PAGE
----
Fred Diamond: Let’s talk specifically about leadership. How does it look different from sports to business? A couple interesting things. If you’re listening sometime in the future to the Sales Game Changers podcast, we’re actually broadcasting today’s show in the middle of June, 2021. Jamy, we’ve been doing daily webinars since the pandemic kicked in, in March of 2020. I can’t believe it’s been almost 16 months now.
We’ve seen an evolution and we’re really at an interesting time right now. We interviewed the senior VP of public sector for a company called Dun & Bradstreet, a lot of people are familiar with D&B. His name is Tim Solms, I said, “Tim, what is your main priority right now?” He said it’s basically observing the fatigue level of the people on his teams and I was just blown away.
We talked about that, we actually did a second LinkedIn poll about that. Fatigue’s a huge problem right now, people are confused about the future, they’re confused with where they want to go. Talk about leadership and how does it look differently in the sports world versus the business world?
Jamy Bechler: Great question. I want to piggy-back on what you said about that guest and his answer about observing his team members or people’s fatigue. I get asked the question a lot in the sports realm of how is sports different or how is leadership different now as opposed to what it was 16 months ago or before the pandemic? I’m painting with a broad brush, but my answer is it’s almost the same from a 30,000-foot view.
What I mean by that is even what you just said, observing our people’s fatigue, that comes down to observing your people. Whether it’s their fatigue or whatever it is, that X factor, you fill in the blank, leadership is about knowing your people. It’s about knowing how to inspire your people, it’s about taking someone from where they’re at to where they need to be and being a person of influence.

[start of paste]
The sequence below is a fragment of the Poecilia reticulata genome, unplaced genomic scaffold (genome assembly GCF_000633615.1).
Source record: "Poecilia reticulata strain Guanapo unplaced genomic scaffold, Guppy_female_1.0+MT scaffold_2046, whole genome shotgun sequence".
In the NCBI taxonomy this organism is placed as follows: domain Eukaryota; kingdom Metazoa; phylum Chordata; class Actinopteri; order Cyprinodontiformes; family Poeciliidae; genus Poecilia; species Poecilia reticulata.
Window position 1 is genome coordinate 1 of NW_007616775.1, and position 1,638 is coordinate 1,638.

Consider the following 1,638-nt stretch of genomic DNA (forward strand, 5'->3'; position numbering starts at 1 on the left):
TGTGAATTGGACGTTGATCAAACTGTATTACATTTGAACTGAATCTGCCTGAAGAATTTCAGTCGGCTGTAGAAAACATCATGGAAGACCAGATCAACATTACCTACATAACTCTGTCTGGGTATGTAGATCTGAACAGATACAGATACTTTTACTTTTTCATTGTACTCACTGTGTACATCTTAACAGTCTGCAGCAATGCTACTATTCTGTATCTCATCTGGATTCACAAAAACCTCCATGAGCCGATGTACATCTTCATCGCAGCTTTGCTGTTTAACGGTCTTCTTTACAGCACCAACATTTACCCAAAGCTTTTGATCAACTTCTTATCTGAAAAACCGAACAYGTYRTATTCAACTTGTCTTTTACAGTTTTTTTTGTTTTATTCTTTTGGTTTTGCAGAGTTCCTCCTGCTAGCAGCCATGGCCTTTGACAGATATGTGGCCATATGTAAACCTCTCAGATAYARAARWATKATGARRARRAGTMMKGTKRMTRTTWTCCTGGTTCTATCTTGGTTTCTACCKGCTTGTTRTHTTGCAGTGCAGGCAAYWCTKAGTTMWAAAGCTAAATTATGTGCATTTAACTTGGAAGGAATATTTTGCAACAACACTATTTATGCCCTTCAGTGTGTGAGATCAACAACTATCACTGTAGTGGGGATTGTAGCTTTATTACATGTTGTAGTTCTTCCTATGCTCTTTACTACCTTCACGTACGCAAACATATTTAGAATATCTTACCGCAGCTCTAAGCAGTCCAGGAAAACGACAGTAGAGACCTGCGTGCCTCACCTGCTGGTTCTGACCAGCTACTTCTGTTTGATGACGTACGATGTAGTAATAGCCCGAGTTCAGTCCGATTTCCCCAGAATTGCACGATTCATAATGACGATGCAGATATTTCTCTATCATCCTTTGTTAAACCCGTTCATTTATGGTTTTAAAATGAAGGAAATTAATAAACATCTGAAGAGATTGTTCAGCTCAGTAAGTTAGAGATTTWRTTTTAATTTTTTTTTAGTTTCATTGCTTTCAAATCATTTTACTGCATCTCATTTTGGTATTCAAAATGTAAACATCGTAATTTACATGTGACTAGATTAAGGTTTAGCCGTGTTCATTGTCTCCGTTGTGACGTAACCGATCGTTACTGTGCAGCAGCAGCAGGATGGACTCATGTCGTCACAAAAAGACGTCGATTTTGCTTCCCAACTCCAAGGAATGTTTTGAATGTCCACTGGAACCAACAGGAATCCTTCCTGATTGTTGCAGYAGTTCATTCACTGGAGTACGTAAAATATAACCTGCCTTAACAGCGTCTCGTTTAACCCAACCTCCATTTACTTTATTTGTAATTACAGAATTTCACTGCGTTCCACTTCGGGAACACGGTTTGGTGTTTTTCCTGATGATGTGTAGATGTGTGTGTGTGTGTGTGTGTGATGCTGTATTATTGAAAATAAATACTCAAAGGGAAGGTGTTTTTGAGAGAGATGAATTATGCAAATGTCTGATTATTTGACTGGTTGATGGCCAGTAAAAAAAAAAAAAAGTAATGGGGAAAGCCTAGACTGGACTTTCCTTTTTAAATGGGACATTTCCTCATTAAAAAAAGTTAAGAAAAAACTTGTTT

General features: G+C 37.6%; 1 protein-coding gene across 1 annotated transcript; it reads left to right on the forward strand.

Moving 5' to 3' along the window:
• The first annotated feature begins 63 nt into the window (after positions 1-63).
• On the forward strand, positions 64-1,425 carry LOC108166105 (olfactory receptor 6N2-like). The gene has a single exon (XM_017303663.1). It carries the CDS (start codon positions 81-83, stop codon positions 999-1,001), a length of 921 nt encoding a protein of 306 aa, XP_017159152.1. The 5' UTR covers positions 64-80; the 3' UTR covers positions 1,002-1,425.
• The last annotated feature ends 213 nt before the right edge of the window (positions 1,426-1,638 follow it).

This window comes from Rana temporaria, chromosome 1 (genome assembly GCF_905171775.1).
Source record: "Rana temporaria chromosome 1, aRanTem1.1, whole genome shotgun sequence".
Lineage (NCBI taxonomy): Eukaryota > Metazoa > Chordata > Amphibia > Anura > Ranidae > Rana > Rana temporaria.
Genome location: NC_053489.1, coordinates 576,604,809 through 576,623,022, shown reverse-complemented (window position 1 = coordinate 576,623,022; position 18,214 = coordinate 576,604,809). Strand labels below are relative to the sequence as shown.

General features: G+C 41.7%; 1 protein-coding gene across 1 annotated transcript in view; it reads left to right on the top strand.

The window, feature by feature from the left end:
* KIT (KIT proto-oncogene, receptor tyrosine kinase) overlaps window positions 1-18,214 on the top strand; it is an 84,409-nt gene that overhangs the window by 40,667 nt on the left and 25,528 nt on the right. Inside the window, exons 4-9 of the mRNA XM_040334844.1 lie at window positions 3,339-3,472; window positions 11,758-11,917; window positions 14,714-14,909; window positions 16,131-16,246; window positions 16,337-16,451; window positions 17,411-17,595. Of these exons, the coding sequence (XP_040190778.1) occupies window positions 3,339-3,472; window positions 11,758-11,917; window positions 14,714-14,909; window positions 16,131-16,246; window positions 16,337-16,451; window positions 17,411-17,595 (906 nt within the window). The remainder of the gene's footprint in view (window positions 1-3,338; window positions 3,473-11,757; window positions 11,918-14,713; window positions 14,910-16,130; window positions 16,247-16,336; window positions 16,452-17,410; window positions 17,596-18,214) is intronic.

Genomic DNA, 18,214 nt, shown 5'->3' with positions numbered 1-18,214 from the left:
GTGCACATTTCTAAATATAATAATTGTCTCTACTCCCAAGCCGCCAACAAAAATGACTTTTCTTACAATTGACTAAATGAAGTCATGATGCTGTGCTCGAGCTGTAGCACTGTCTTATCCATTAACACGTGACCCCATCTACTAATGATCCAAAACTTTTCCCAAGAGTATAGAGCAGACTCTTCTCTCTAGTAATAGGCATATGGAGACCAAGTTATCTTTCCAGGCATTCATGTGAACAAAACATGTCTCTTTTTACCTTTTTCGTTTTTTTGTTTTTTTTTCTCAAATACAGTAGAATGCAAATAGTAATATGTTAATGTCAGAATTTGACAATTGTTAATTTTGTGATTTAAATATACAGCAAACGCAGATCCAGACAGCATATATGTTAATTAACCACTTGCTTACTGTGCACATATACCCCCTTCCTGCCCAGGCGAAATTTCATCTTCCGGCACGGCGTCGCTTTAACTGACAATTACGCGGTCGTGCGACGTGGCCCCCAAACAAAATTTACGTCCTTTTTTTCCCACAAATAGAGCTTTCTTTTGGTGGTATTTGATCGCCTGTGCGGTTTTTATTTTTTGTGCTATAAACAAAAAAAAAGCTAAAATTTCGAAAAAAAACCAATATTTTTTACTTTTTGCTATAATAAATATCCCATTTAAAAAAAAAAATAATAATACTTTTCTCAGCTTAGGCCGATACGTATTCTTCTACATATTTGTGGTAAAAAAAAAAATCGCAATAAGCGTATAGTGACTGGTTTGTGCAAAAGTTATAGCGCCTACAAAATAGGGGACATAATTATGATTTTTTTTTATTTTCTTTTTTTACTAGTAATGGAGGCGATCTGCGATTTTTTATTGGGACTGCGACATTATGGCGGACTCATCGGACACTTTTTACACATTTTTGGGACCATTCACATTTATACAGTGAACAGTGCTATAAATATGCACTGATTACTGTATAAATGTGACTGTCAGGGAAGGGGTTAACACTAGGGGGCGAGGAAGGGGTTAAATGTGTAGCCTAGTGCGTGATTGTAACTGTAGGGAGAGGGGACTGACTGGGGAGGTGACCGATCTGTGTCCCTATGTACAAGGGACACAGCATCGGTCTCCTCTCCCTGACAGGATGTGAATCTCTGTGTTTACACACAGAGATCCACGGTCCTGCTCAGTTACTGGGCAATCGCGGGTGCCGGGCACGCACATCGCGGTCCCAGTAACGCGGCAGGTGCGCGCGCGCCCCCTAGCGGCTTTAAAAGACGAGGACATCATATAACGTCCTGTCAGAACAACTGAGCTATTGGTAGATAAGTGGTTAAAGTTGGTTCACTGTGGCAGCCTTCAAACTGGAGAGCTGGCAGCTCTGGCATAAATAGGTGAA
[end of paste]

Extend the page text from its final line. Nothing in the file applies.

That doesn’t change whether we’re in a pandemic, before a pandemic, whether things are going great or things are going poorly. We still need to have a sustainable idea of how to take people from where they are to where they need to be. Fatigue or some of these different dynamics from the pandemic are just details.
Certainly, details are important. But even before the pandemic, every CEO, manager, supervisor, coach, director should be very self-aware of themselves but also self-aware of their people. How can I best help my people and am I observing them and knowing what makes them tick so I can get the most out of them?
When you ask what’s the difference between maybe sports leadership and business leadership, there are some details, there are some X’s and O’s to a degree. But for the most part, there’s not a whole lot of difference when I work with a bank or if I’m working with an NBA team or I’m working with a high school team. It’s about how can I get the most out of everybody, make everybody better so that our whole organization or our whole team can move forward to achieve some common goals?
Fred Diamond: Let’s talk about choice. Again, your podcast is called Success is a Choice. Our audience is primarily sales professionals, sales leaders. I didn’t mention all the Platinum Sponsors of the Institute for Excellence in Sales, but we have companies like Amazon, SAP NS2, Red Hat, Cvent, Asher Strategies, big companies. We talk every day about things that they can do to hopefully get better at the very challenging profession of professional sales.
Being successful in sales is very, very difficult. A lot of people mistakenly think that if you have some charisma and some energy… It is hard, man. There are so man things you’ve got to do. I’m not even talking about pandemic, but just to have the courage to be successful.
You talk about the choice, you could choose to be successful. You also talk about failure being a choice. Talk first about some of the choices that people need to make to be successful, and then I’m also interested in the corollary. Why would someone choose to fail?